I have recently returned home from what has become my annual visit to your fine town. I am a Colorado native (grew up in Denver) who now lives on the East Coast. But my family has generations-long ties to Rio Blanco and Moffat counties.
My grandfather, Russell Coles, was Moffat County treasurer for many years. And my great-grandfather, Joseph Mills Craig (who had a ranch on Milk Creek), and two of his sons, my great-uncles, rest in the Meeker cemetery. We still own part of the Coles family ranch in Axial Basin. It is while on my summer trip to the ranch that I pay my annual visit to Meeker.
During my stay there this year, I learned of the proposal to “re-purpose” the disused elementary school into jail space. I must say I find that a very bad idea.
Meeker’s town center, the courthouse and town square is a place of great charm and appeal, not only to town residents, but to people from outside, like myself. It is a big part of what makes Meeker so important to me (and I am sure to others from outside).
I can still feel the Colorado of my childhood there. Anything done to alter the character and historic authenticity of downtown Meeker would be a grave mistake, in my view.
The increased housing of prisoners (I am aware that some are now held in the courthouse itself) there is a particularly unsettling prospect and seems patently unnecessary. There must be many other sites better suited that would not diminish the great appeal of the town’s center — its heart.
I do not pretend, as an outsider, to be fully plugged into all that is in play when it comes to running a city like Meeker. I am sure there are financial considerations that I don’t grasp. (I do realize that my reactions are largely of the heart.) However, I’m convinced that I cannot be the only vacationing, money-spending outsider to find the lure of Meeker’s comfortable downtown sidewalks and shops so powerful. Those summer evenings of music on the courthouse lawns cannot tug at me alone. Others from outside must feel the same allure.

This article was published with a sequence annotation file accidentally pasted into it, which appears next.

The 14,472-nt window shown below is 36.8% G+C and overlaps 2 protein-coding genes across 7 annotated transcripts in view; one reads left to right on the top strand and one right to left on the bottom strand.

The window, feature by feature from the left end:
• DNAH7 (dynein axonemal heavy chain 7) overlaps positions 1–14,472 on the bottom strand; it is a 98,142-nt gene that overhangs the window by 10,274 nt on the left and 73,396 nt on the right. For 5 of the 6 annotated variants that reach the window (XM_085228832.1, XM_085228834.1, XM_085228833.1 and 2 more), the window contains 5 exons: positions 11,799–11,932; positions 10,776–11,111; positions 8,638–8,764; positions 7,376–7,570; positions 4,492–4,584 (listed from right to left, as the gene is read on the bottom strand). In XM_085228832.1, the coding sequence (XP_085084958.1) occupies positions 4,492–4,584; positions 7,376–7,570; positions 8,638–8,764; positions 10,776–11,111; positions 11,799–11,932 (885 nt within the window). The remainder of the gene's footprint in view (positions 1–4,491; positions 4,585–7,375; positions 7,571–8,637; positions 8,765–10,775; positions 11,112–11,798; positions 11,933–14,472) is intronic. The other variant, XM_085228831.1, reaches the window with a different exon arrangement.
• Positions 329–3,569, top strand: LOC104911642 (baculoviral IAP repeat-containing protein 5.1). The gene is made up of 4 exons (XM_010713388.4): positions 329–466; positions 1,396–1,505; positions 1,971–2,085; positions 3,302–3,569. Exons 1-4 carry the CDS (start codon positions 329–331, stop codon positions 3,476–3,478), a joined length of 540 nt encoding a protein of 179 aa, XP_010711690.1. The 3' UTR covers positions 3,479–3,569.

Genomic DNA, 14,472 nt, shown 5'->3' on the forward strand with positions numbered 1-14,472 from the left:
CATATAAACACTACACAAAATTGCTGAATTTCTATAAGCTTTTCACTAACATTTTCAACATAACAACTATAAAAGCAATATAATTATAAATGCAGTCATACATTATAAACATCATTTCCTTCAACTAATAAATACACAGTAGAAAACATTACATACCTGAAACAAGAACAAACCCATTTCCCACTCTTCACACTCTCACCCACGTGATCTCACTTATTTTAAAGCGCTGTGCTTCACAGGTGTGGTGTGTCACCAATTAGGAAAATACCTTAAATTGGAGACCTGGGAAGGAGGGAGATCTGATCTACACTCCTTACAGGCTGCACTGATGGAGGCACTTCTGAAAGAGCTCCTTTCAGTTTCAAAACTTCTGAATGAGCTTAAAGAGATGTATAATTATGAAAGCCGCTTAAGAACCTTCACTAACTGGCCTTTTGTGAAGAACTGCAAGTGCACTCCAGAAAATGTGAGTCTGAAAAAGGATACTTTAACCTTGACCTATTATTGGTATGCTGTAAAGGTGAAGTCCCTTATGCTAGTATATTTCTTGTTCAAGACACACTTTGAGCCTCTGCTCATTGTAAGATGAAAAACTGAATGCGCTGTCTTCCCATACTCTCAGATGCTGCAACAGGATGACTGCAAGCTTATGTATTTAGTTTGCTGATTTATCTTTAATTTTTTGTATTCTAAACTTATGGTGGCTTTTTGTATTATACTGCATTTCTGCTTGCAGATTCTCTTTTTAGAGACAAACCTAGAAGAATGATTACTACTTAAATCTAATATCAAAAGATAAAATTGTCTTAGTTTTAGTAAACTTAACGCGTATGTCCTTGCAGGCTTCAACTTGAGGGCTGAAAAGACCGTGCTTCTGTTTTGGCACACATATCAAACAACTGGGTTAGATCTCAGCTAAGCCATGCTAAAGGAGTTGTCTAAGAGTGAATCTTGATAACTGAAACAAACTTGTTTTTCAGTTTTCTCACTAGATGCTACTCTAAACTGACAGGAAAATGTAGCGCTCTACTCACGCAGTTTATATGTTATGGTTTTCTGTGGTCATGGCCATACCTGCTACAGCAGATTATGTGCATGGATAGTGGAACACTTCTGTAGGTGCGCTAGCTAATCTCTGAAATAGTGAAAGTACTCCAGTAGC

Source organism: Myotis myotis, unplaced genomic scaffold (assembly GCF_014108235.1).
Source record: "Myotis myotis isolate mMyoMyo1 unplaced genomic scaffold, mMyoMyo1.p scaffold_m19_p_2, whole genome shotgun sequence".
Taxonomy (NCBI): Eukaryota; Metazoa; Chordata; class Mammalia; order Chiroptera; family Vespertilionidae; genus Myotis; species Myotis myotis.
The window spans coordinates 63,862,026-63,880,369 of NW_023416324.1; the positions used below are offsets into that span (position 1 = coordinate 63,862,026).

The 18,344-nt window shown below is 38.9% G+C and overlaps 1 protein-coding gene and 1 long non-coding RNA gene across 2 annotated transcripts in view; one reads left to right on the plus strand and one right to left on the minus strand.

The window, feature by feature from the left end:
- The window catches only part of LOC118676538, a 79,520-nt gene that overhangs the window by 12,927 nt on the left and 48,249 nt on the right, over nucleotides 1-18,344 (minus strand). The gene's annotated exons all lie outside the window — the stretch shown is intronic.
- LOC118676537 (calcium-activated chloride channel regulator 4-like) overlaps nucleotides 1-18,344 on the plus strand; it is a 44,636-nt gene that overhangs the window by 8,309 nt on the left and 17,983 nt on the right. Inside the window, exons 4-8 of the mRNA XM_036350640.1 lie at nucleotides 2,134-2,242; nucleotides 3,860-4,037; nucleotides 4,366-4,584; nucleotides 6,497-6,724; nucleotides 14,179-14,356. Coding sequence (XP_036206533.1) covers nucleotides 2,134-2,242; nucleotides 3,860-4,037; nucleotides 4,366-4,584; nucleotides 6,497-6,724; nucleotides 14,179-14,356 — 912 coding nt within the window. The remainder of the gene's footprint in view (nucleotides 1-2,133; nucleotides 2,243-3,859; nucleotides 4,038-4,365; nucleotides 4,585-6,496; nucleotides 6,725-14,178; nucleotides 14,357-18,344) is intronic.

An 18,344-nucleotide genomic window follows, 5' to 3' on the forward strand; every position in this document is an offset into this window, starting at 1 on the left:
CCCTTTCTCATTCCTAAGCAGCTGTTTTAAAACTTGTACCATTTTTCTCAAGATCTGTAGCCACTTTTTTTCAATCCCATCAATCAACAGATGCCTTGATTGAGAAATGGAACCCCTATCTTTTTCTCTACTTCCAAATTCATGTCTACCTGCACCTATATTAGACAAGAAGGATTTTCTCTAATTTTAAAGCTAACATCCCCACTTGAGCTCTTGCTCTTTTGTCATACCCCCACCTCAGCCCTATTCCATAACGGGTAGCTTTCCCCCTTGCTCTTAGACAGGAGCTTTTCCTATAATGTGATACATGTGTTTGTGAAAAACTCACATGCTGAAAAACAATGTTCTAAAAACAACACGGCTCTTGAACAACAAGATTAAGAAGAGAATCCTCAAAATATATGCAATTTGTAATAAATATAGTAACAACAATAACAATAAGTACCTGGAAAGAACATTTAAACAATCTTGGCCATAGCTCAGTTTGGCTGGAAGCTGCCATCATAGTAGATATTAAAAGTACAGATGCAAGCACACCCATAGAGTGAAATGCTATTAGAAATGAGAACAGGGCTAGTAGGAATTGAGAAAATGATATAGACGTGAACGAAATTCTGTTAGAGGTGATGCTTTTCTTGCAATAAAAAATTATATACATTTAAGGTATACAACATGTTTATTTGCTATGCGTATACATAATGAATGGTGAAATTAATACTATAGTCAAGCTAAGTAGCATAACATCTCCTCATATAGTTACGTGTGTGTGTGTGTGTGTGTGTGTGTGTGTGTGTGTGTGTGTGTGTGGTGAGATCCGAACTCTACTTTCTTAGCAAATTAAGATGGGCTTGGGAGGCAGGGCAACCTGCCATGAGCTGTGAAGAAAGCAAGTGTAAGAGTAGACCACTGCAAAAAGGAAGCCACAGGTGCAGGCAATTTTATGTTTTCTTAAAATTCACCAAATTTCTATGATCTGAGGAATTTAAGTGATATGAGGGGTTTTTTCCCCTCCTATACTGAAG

That is, to come to Meeker and spend a few days (and a little cash), visit your museum, shop in your shops, read a book in the wonderful rooms of the Meeker Hotel and have a meal in the cafe. In short, come back home and relax a bit … spending a bit of money there along the way.
That too, I hope, will be a consideration that is given a fair hearing.
I respectfully urge you to consider what intangible assets those are — and irreplaceable, once they are lost — that make your wonderful town so rich. These are values that also weigh on the ledger books.
David H. Coles